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Re: Christian Influences in Modern Buddhism

Postby greentara » Sun Oct 06, 2013 4:29 am

Recently a friend told me they went to Kabbalah classes. I asked to see some of the distributed material, some covering reincarnation, it seemed to be cherry picked from Yoga and Buddhism, nothing really original, It struck me as no more then a money making excercise. The teacher being a businessman 'wannabe' guru.
It doesn't seem that Kabbalah has been infiltrated by Christianity but it appears to have been influenced by Eastern religion.
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Re: Christian Influences in Modern Buddhism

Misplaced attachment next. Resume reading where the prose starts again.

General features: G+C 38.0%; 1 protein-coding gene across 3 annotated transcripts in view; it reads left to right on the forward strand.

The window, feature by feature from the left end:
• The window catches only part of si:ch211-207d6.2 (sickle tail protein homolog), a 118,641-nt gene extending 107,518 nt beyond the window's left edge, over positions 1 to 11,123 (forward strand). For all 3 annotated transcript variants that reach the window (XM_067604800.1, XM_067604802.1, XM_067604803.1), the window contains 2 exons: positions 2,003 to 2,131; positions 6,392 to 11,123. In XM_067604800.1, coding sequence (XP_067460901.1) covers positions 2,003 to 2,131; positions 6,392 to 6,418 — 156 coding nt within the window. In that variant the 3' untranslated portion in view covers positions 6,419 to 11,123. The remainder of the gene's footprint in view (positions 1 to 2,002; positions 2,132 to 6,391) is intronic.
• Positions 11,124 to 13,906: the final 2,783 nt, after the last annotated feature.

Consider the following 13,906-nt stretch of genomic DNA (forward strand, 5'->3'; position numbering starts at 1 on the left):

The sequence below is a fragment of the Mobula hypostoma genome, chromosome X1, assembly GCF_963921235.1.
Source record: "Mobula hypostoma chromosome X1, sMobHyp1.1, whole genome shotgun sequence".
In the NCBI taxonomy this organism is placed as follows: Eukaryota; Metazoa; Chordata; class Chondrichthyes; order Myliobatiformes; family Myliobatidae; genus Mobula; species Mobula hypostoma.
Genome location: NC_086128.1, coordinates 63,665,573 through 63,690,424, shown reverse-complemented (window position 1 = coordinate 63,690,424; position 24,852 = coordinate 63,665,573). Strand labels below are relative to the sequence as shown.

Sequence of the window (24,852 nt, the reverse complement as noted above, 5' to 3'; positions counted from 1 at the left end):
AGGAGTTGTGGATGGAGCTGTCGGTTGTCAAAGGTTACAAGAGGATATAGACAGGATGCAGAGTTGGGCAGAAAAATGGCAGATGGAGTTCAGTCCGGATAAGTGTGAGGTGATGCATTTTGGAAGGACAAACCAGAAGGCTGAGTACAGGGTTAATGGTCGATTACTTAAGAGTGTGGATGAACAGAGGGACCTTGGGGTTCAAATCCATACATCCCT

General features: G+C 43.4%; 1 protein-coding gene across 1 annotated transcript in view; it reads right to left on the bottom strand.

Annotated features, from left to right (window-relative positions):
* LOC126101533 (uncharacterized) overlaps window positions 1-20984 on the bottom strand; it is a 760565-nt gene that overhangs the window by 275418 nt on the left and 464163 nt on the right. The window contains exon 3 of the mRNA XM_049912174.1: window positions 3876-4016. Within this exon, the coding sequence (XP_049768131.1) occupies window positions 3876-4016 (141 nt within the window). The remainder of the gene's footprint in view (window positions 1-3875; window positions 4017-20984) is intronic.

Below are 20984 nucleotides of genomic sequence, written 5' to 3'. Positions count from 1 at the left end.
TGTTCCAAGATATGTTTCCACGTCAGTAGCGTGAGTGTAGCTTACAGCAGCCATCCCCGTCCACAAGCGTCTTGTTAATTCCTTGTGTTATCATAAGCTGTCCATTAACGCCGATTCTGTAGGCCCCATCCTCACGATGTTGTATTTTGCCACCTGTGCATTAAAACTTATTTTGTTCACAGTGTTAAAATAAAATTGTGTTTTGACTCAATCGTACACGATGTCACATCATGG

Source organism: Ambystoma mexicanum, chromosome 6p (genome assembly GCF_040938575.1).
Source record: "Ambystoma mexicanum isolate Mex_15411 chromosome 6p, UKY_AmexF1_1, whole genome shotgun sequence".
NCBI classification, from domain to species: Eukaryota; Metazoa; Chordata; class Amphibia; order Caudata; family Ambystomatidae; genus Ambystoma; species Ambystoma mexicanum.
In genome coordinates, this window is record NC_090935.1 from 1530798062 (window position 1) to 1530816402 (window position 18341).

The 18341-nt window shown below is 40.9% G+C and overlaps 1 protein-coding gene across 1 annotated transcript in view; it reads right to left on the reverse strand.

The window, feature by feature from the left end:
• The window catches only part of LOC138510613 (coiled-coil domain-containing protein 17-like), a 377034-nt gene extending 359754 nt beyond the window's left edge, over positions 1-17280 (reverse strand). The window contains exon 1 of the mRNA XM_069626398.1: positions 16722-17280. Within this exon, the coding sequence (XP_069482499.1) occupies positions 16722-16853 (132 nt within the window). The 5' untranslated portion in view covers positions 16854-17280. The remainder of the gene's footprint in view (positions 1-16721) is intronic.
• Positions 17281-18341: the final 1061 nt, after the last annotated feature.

Postby rory » Sun Oct 06, 2013 4:35 am

Oh I agree with you. In a grad seminar I took some years ago we had precisely this discussion and the influence does go both ways, the influence of the first translations of the Indian Vedas and Buddhist sutras was huge on European and American intellectuals.
I do see a distate for 'rituals' and belief in deities etc in Western Buddhism, certainly in Japanese precincts, it's all kind of purged. I remember distinctly seeing a Nichiren sutra book that turned thanking the 'benevolent protective deities' into 'harmonious elements.' I doubt if any U.S. Zen priest knows how to performa a goma ritual which is common in Japan. This is all purged and the rest rationalized, secularized, and of course faith is never mentioned.

But I have to say your use of 'reformations' in this discussion is a good commentary on the unconscious projection of Christian terms.... Kamkura Buddhism in Japan until I think the 1970's had been framed by Japanese and Western scholars as a Reformation with the 'corrupt' Tendai and Nara schools vs the 'new egalitarian reformers' Nichiren, Honen, Shinran, Dogen etc.. until Kuroda Toshio posited another way of viewing things.